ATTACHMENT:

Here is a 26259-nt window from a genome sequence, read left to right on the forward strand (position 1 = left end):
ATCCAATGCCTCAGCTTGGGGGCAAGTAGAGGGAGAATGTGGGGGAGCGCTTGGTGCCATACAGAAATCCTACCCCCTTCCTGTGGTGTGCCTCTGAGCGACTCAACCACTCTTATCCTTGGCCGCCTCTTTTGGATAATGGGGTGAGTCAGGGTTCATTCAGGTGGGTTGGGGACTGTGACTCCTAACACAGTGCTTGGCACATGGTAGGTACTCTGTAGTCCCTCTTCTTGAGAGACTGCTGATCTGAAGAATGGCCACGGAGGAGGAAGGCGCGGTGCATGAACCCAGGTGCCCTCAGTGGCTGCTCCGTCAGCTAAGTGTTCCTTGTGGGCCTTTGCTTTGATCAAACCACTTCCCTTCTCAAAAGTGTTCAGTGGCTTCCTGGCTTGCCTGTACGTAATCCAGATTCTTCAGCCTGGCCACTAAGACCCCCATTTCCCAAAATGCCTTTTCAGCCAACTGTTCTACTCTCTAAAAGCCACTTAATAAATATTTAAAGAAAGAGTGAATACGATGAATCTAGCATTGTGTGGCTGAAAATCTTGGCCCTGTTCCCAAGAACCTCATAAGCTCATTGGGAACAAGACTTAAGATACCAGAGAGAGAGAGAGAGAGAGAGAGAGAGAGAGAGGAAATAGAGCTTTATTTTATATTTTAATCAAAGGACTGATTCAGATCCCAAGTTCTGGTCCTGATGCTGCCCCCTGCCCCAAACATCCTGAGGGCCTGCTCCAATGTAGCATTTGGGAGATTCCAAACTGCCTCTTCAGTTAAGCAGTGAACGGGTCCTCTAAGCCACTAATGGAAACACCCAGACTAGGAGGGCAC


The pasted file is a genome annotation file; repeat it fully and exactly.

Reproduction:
Here is a 26259-nt window from a genome sequence, read left to right on the forward strand (position 1 = left end):
ATCCAATGCCTCAGCTTGGGGGCAAGTAGAGGGAGAATGTGGGGGAGCGCTTGGTGCCATACAGAAATCCTACCCCCTTCCTGTGGTGTGCCTCTGAGCGACTCAACCACTCTTATCCTTGGCCGCCTCTTTTGGATAATGGGGTGAGTCAGGGTTCATTCAGGTGGGTTGGGGACTGTGACTCCTAACACAGTGCTTGGCACATGGTAGGTACTCTGTAGTCCCTCTTCTTGAGAGACTGCTGATCTGAAGAATGGCCACGGAGGAGGAAGGCGCGGTGCATGAACCCAGGTGCCCTCAGTGGCTGCTCCGTCAGCTAAGTGTTCCTTGTGGGCCTTTGCTTTGATCAAACCACTTCCCTTCTCAAAAGTGTTCAGTGGCTTCCTGGCTTGCCTGTACGTAATCCAGATTCTTCAGCCTGGCCACTAAGACCCCCATTTCCCAAAATGCCTTTTCAGCCAACTGTTCTACTCTCTAAAAGCCACTTAATAAATATTTAAAGAAAGAGTGAATACGATGAATCTAGCATTGTGTGGCTGAAAATCTTGGCCCTGTTCCCAAGAACCTCATAAGCTCATTGGGAACAAGACTTAAGATACCAGAGAGAGAGAGAGAGAGAGAGAGAGAGAGAGAGGAAATAGAGCTTTATTTTATATTTTAATCAAAGGACTGATTCAGATCCCAAGTTCTGGTCCTGATGCTGCCCCCTGCCCCAAACATCCTGAGGGCCTGCTCCAATGTAGCATTTGGGAGATTCCAAACTGCCTCTTCAGTTAAGCAGTGAACGGGTCCTCTAAGCCACTAATGGAAACACCCAGACTAGGAGGGCAC